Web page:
Sunday, February 21, 2016

Released From Angola, Albert Woodfox Savors Freedom After Decades Behind Bars
Albert Woodfox, the last locked-up member of the Angola 3, gives an interview in New Orleans Saturday, Feb. 20, 2015, one day after being released from prison.

Feb. 20, 2016; 8:01 p.m.

For the first time in nearly half a century, Albert Woodfox was allowed to sit up front.

The 69-year-old member of the Angola 3, who was released Friday after spending most of his life in solitary confinement, said one of his first impressions of the world outside prison was having a wide, front-seat view of the landscape as his brother drove him away from jail.

“It felt strange because I was sitting in the front of his car rather than the back of a van,” Woodfox told The Advocate on Saturday in New Orleans, just over 24 hours since his historic release.

Woodfox, who was believed to be the longest-serving inmate in solitary confinement in U.S. history, walked free from the West Feliciana Parish Jail Friday afternoon after quietly pleading no contest that morning to manslaughter in the 1972 killing of prison guard Brent Miller.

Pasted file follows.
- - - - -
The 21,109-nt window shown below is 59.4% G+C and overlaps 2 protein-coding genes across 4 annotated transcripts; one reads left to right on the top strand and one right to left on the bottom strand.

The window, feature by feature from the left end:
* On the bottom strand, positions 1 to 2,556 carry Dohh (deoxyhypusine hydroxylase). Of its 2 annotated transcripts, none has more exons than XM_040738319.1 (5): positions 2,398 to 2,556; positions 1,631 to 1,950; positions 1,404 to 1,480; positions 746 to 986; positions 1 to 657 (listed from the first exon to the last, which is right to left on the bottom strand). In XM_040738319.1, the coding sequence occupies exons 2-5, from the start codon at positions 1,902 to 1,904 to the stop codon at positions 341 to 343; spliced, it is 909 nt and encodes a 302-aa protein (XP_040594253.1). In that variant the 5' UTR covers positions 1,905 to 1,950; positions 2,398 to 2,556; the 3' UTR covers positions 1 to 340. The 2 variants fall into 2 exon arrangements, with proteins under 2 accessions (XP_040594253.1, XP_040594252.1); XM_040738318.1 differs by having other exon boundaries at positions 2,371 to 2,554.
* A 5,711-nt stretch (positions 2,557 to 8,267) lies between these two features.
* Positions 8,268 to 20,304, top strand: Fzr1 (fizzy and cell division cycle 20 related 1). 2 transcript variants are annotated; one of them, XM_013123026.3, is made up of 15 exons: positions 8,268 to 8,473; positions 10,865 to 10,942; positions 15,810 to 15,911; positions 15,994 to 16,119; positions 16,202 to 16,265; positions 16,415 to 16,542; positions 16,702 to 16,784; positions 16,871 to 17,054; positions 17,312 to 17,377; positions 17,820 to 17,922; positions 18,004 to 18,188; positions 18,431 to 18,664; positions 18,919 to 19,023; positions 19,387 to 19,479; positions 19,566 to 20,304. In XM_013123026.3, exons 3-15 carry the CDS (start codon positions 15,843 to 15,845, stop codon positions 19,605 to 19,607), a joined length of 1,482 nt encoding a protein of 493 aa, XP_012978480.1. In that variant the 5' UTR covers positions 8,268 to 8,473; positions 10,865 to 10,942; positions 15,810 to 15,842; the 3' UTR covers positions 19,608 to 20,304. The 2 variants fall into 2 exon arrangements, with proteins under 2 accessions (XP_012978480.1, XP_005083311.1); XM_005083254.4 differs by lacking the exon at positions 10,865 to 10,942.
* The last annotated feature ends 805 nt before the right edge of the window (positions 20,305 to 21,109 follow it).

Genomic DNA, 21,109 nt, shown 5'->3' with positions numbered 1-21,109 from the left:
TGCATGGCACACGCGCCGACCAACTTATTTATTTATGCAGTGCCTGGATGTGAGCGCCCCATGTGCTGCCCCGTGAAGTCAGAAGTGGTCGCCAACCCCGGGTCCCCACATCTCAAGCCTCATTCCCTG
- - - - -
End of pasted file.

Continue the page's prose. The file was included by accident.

He also pleaded no contest to aggravated burglary in an incident related to the slaying at the Louisiana State Penitentiary at Angola, resulting in a combined sentence of nearly 43 years. Since he’d already served that amount, he was released within hours.

Woodfox — who became the face of an international movement to end solitary confinement, which to its critics is a sadistic and ineffective form of punishment — is now in the process of figuring out what’s next.

He started Saturday by laying roses on the grave of his mother, who died in the early 1990s and whose funeral he was not permitted to attend while at Angola. The former truck driver, who as a child lived on his grandparent’s farm in North Carolina and resided briefly in Los Angeles, moved to New Orleans at 13.